Why not volunteers [sic]?

"Why not volunteers?"
"Why not volunteers?"

As an MA student in bioethics, I am very interested in the advertisements on the Métro for participation in phase I drug studies.

And that’s not just because they were very tempting back when I had no job and no prospects at the end of the school year in April.

I have found the evolution of this particular advertisement to be very notable indeed. A few months ago, when I first noticed it, it went something like this:

“Up to $4000 for healthy men, 18–45 / A clinical trial? Why not!”

It would run in English first, then in French, and in the version that they were running a few months ago, there was no translation problem.

Now, it is the same message, except instead of “A clinical trial? Why not!” it says, “Why not volunteers [sic]?”

English mistranslation aside, the emphasis of the message has changed. At first, the tone was more on the “Why not?”—it was more like the advertisers were saying, “Yeah, we know it’s a clinical trial, but let’s throw caution to the wind! What could go wrong?”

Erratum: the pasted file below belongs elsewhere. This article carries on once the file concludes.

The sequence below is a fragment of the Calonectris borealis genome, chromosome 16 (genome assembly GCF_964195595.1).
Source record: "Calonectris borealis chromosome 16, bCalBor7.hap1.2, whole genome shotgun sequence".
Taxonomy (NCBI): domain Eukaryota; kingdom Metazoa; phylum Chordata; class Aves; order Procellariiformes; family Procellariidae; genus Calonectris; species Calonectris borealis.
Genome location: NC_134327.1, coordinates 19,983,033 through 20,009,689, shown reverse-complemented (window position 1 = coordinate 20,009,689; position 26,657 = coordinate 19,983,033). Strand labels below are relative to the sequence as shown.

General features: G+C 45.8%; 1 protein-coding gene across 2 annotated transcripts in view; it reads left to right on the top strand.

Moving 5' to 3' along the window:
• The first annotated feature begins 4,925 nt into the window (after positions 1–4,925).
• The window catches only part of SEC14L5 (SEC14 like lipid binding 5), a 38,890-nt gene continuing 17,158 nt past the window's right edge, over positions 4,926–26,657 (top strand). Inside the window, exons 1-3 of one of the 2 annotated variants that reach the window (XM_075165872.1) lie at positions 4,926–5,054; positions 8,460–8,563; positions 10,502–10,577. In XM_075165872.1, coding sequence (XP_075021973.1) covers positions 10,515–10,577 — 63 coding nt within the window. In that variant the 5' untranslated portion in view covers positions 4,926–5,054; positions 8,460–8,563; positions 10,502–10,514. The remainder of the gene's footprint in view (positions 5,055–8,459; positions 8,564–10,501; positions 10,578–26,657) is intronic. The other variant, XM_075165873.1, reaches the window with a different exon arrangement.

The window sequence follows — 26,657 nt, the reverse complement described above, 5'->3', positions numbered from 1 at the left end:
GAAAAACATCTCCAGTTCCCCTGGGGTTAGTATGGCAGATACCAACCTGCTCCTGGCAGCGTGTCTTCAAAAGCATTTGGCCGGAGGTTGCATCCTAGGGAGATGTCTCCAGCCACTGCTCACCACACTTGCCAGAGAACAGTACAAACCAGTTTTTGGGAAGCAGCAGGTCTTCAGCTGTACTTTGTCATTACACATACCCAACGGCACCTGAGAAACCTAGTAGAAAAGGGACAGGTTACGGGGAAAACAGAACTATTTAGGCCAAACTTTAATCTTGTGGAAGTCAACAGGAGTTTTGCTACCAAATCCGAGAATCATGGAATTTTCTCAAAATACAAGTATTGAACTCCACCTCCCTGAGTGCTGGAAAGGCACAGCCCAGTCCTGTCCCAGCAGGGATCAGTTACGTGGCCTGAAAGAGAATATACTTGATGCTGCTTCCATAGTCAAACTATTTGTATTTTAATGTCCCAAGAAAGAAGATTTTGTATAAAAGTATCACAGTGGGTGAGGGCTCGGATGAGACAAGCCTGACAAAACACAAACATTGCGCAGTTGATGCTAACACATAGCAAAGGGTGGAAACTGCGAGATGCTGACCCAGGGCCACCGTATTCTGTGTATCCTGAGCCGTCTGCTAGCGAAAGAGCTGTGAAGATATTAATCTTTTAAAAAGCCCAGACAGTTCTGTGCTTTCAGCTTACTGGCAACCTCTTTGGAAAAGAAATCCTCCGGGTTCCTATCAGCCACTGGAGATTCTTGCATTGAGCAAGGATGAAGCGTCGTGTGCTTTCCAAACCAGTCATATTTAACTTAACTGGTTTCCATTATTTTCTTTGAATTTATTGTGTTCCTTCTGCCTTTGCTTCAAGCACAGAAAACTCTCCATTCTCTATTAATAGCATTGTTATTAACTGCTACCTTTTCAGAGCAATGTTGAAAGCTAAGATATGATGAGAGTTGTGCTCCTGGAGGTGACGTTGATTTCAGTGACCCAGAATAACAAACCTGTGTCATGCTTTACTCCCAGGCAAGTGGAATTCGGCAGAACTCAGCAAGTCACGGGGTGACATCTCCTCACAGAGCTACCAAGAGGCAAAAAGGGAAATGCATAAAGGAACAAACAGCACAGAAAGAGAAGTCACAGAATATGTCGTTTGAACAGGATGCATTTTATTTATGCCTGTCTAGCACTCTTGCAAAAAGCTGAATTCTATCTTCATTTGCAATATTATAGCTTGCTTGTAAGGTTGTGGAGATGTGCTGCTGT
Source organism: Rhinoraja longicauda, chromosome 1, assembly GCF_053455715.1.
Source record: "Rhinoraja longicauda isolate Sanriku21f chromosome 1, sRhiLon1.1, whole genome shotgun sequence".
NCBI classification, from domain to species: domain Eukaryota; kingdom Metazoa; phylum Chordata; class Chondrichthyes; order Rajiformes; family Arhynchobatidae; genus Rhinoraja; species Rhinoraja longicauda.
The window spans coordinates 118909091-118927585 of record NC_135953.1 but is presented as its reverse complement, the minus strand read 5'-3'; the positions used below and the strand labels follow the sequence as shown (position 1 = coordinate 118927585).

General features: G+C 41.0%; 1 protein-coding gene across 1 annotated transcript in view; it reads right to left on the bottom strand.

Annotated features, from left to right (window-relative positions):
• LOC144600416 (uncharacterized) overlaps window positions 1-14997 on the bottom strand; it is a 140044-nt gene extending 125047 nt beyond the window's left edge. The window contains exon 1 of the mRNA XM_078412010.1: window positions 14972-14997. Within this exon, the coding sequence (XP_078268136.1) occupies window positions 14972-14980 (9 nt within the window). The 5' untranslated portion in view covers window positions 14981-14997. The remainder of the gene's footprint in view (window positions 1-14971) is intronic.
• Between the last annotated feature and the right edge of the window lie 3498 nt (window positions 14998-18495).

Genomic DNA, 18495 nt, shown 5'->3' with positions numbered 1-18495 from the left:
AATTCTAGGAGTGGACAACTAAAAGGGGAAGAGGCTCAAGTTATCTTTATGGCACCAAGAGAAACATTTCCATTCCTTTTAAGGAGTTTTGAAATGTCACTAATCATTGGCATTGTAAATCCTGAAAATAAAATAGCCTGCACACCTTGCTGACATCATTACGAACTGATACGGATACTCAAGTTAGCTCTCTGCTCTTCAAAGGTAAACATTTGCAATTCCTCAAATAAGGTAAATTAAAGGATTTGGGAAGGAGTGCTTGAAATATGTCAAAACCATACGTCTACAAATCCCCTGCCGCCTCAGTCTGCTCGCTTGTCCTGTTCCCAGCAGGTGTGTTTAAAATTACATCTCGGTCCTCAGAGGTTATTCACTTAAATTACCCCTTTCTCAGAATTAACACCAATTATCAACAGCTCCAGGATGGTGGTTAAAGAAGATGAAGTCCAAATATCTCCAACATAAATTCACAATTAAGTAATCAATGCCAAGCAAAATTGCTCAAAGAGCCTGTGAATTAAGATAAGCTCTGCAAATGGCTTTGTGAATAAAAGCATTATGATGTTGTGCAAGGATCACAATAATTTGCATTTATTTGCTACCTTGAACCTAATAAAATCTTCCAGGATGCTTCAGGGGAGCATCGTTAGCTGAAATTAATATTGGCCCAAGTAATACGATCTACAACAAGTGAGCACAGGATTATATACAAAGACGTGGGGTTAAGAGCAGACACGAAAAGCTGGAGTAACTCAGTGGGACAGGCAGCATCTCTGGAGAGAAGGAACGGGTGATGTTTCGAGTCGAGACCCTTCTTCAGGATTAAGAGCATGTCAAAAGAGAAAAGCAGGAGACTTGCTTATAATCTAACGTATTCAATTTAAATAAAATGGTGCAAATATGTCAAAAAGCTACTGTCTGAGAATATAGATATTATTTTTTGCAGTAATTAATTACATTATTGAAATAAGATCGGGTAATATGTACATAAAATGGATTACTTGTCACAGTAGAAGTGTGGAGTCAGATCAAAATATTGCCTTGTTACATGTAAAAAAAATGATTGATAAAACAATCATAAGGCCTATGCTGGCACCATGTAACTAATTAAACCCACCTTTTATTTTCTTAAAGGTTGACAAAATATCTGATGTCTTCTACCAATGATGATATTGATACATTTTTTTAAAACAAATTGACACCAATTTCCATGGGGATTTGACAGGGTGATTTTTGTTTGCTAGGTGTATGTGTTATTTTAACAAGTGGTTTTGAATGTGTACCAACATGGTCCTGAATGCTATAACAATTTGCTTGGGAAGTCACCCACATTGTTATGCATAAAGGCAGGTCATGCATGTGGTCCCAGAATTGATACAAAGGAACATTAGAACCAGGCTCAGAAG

Now, the emphasis has changed. It’s like the advertisers are now trying to go for more of the “It’s for a good cause” feel. “Volunteer. Why wouldn’t you? It’s so that these kind people can develop drugs that will help all of us.”

“Why not volunteers?”

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The Grey Literature

This is the personal blog of Benjamin Gregory Carlisle PhD. Queer; Academic; Queer academic. "I'm the research fairy, here to make your academic problems disappear!"

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